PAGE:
antique table saw id and value help needed
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  1. #1
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    Default antique table saw id and value help needed

    I recently met a nice gentleman who had these nice belt driven table and band saws in his barn.
    The band saw is a Crescent Machine Co. with a 1905 patent date, but the table saw is a mystery. The only tag on the table saw I found was from the dealer that sold it.
    Does anyone have a guesstimate on value for each if I make him an offer? I've been wanting to find saws of this age for a while to add to my shop.
    Apparently they originally came out of a line shaft shop that built beehive boxes, but haven't been used in decades.
    They'll need to be completely disassembled and cleaned at the very least before they ever see more use due to rust and dirt from sitting, and I wouldn't doubt some babbitt work.
    Sorry for the poor pictures,it was dark and there wasn't much room to walk around.

    Thanks,
    Jay
    tablesaw.jpgbandsaw.jpg

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  3. #2
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    I think for anyone to ID that table saw. You're going to have to get better pics.

  4. #3
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    +1 for more pix. Also, have you tried the OWWM site, lots of experience there.

    Old Woodworking Machines - Index page

  5. #4
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    I have the same bandsaw in my shop assuming that is the 36". Its a good saw, I worked in the shop I bought it from and it was turned on in the morning and was turned off at lunch and the end of the day. I have used it lots since it often runs 2-3hrs straight.

    I think I paid $350 for it 15 years ago. It was in good working condition with a motor and guarding. All I have done to it is replace guides. It's way too big for most home shops and the market for big saws in smaller shops is not large. A big shop is not going to buy a project saw. .

    If the table saw needs much if any work it is worth scrap value especially if the table tips rather than the arbour. Even though it was a secondary machine for me it was one of the only woodworking machines I bought new when I started my shop.

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  7. #5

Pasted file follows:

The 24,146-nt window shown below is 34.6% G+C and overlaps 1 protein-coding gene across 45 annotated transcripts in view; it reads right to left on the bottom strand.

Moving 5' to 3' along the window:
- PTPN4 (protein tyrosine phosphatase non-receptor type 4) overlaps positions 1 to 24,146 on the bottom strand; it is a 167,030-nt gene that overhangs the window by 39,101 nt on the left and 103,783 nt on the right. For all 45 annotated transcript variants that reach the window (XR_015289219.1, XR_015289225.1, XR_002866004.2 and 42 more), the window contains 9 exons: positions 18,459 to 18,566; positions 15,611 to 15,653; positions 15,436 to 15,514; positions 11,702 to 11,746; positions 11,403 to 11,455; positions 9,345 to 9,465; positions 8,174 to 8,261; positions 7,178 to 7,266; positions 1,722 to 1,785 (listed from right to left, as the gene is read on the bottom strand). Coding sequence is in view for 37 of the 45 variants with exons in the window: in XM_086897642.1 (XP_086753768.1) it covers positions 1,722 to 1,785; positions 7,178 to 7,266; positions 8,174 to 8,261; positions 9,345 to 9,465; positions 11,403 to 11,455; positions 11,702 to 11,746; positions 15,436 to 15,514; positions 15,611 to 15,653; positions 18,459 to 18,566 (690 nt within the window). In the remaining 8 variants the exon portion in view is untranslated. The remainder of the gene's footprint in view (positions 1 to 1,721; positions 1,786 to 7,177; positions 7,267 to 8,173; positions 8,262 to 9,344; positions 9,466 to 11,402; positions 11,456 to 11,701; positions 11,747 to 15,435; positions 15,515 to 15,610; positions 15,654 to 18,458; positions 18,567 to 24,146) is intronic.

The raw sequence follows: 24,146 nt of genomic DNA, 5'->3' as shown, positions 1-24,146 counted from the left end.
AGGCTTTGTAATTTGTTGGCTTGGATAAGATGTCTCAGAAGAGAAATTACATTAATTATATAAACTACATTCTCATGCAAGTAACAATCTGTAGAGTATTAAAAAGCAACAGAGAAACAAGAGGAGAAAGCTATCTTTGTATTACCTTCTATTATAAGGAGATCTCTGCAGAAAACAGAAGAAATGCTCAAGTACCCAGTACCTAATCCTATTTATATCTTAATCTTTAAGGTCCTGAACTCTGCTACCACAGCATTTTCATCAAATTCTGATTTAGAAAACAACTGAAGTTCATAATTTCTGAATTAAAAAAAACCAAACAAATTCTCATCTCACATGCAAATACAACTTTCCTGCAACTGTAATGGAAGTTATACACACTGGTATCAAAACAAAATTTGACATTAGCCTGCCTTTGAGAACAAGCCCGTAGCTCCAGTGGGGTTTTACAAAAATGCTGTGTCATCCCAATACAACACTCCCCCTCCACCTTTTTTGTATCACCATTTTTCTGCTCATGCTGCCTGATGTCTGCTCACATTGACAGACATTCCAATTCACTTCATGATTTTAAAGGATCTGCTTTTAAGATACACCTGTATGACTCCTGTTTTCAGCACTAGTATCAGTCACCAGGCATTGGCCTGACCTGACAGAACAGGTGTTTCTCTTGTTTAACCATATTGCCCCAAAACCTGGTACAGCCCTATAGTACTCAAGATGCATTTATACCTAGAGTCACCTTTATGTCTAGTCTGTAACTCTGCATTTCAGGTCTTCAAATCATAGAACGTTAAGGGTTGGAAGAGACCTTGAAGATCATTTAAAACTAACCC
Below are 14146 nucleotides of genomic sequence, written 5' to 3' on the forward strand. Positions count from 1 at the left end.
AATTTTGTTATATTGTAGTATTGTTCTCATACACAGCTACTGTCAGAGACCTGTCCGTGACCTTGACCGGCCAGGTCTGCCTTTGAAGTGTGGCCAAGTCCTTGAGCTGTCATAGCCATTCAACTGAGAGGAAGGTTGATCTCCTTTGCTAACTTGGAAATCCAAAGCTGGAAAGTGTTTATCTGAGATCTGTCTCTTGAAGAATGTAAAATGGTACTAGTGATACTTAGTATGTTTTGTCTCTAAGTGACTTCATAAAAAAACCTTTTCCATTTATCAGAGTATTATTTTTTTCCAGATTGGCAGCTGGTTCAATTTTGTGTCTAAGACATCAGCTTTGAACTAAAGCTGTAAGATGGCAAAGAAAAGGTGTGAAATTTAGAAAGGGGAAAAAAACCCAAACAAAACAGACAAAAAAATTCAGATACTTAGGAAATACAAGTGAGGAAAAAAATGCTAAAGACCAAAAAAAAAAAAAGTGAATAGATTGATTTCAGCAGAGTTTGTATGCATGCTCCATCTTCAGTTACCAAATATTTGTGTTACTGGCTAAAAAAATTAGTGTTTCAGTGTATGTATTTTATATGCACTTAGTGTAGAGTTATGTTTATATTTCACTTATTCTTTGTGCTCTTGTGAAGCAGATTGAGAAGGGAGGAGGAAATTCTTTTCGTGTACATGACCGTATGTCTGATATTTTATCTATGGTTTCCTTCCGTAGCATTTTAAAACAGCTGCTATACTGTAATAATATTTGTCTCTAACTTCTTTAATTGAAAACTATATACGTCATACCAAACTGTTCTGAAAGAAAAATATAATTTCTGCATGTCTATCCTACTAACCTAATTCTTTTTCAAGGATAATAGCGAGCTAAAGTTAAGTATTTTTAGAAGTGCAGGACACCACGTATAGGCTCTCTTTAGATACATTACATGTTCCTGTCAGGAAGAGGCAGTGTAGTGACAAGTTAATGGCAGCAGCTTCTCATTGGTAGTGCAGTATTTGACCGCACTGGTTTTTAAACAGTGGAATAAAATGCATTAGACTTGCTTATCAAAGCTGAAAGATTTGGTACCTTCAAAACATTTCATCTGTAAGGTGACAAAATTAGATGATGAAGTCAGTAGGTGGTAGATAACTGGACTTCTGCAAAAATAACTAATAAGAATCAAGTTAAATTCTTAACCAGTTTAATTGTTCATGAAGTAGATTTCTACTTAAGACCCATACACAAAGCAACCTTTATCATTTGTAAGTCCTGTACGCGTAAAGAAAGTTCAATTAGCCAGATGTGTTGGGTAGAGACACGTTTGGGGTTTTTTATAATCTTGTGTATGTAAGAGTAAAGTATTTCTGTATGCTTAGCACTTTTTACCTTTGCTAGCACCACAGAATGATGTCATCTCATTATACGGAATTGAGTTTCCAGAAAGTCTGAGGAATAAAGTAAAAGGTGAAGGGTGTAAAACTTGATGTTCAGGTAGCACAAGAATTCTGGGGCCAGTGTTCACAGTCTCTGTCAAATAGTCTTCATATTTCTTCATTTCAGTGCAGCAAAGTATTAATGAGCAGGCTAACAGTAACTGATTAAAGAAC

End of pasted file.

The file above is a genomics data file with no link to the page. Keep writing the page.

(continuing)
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    Very hard to tell for sure, but the table saw has a strong resemblance to an Oliver saw, based on the perceived color and the boxy construction.

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    I would ask the owner what he wants for the two machines. If he wants more than $500, walk away. If he wants less than $500, tell him you will offer $550 for both. If you make a deal, make sure that you don't leave any parts or accessories hidden in the dust.

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    I once owned an Oliver No 90 and an Oliver No 60 table saw. The 60 looked similar but not exactly like that. I don’t think it’s Oliver. Both saws had all sorts of rules and arcs etc engraved on the table surface for cutting octagons or whatever. Really incredibly beautiful. Sadly both saws, and that one in the OPs post, are tilting table saws. Value is zilch. Scrap prices being what they are I’d walk away.


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  10. #8
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    Both the table saw and the band saw will need work with out a line shaft. And a line shaft takes lots of room. As well is noisey.

    Just to the right of the table saw is a swage block... it could have the greatest value of stuff in the pictures.

    Also take a look at what might be a drill press to the left of the table saw.

  11. #9
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    I saw that swage block, probably worth $300-$400.

  12. #10
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    Thanks for the input and advice guys, I appreciate it.
    I made him an offer, we'll see where it goes.

    Jay


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